What are your outside activities, hobbies, passions?


Mostly spending time with my family. I also try to keep up on what’s happening in consumer electronics, and I’m very excited about the electrification of vehicles. I currently drive a Nissan LEAF and hope to move to a Tesla Model 3 in a few years.
Favorite movie(s)? Why?


Too many to list, but here are a few off the top of my head: Jaws, The Usual Suspects, The Outlaw Josey Wales, Monty Python and the Holy Grail, Stripes, Caddyshack, Smokey and the Bandit, Out Of Sight, 60 percent of Woody Allen’s movies… I could go on and on.  
Favorite TV program(s)? Why?


This would be a big list too, but I’m going to say that Breaking Bad might have been the best TV drama ever. Six solid seasons and never a bad episode; it never “jumped the shark” and it had a finale that was perfect…except for the fact that it was the end.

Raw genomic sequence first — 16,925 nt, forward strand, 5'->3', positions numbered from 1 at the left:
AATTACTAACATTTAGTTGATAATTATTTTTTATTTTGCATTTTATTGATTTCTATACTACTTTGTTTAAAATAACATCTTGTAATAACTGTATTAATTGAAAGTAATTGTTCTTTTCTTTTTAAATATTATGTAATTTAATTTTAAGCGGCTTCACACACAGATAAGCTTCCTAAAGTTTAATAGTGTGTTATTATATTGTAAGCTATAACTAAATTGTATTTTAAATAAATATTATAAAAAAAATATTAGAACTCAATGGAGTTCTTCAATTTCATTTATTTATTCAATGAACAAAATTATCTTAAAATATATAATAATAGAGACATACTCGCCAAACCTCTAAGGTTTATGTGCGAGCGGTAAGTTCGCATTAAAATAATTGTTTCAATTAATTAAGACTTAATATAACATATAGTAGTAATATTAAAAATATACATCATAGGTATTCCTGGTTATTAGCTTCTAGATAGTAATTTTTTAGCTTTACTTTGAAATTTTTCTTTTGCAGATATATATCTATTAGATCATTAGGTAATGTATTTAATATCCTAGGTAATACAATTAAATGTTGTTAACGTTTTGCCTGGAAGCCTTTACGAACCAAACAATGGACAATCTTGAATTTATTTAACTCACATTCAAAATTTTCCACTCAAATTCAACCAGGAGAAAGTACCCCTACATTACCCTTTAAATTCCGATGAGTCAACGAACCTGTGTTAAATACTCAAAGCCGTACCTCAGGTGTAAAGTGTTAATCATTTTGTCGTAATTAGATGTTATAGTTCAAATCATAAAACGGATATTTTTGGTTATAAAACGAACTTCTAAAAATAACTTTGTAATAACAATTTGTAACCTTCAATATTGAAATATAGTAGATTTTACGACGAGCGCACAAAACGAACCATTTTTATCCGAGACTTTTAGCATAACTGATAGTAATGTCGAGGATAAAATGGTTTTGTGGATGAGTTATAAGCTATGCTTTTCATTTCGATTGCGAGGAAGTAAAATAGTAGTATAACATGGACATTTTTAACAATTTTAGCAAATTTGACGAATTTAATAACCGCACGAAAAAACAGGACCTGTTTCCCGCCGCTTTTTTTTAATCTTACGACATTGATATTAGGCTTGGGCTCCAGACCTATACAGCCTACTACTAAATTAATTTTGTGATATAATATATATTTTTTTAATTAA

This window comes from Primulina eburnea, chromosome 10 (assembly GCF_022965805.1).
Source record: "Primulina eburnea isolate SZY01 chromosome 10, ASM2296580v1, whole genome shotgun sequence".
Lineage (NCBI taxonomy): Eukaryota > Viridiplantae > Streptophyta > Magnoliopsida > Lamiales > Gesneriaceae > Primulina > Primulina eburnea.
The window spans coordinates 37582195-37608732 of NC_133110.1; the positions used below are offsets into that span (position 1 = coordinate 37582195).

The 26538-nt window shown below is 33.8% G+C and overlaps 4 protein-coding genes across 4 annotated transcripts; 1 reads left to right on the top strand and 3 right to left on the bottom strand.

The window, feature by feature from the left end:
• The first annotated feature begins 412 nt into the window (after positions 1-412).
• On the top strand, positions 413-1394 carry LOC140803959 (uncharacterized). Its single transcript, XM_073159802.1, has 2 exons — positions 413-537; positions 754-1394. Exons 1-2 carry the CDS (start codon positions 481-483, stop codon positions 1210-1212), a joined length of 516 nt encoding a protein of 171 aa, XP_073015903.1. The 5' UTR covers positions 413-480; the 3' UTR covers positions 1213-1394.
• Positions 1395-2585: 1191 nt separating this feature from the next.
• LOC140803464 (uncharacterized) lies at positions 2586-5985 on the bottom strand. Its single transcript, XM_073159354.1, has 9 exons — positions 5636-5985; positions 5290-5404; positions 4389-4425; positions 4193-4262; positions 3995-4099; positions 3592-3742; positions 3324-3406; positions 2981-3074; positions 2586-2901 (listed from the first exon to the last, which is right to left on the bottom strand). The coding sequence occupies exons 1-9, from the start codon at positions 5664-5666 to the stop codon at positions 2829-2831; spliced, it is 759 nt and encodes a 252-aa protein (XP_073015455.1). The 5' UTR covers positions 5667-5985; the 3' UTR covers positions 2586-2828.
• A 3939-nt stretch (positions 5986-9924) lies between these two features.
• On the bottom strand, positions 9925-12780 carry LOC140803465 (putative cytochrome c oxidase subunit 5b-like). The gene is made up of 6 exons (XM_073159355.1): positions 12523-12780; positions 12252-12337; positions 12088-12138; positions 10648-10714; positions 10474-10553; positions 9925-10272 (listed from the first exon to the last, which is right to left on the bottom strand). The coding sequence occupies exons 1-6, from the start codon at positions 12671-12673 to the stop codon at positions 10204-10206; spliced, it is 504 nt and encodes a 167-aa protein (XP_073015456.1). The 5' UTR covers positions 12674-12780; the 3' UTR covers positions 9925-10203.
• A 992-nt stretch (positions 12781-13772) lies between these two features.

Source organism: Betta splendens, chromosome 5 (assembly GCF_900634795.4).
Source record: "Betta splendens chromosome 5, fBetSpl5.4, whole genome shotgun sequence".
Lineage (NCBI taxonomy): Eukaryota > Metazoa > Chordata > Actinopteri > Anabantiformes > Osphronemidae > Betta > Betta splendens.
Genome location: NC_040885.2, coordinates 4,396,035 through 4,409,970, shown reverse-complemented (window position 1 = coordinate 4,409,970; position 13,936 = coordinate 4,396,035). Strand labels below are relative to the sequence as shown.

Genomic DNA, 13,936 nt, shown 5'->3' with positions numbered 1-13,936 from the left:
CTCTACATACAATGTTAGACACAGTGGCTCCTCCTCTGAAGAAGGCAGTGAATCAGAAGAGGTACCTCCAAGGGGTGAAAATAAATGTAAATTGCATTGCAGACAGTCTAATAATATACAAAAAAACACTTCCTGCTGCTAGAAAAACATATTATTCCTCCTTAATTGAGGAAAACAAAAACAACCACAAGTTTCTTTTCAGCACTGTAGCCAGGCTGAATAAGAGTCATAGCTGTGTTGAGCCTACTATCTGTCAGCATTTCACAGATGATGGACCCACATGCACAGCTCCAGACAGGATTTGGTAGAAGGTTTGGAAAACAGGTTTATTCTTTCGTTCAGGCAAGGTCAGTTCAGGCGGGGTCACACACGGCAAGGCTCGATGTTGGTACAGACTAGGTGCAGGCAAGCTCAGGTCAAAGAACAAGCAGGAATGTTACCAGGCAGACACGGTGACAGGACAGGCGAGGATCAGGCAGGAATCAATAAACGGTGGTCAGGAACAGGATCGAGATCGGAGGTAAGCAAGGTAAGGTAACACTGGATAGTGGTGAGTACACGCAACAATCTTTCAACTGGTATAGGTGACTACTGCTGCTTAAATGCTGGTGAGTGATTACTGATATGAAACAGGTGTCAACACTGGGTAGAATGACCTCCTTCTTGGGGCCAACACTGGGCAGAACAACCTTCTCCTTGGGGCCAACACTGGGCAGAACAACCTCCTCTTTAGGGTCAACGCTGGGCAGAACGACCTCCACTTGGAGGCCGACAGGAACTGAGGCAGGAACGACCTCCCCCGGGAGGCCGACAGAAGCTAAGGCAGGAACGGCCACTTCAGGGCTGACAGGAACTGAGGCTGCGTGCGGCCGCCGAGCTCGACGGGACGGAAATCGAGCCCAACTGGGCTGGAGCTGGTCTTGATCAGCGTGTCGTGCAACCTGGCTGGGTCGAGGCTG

What advice would you offer to someone interested in pursuing your line of work?


The more things go digital and “in the box,” the more you have to keep up with the changes. Be aware that different outfits use different engineering technologies. What I do here is mostly specific to Universal Mastering. Other studios might do something similar, but not exactly.  

Was there ever a circumstance when you had to rely on the Guild for help or assistance?


Fortunately, other than contract negotiations, I haven’t really.
Is there anything you’d like to say to your fellow Guild members, some words of encouragement?


Don’t let partisan politics get in your way. Despite what some non-union people say, unions are what made our workforce great. Let’s stick together and always vote for fair labor policies.

Compiled by Edward Landler


Editor’s Note:  To recommend a member (including yourself) to be featured on the home page of the Editor’s Guild website contact

Interested in Being Featured?

Tomm Carroll
Publications Director
323.876.4770, ext. 222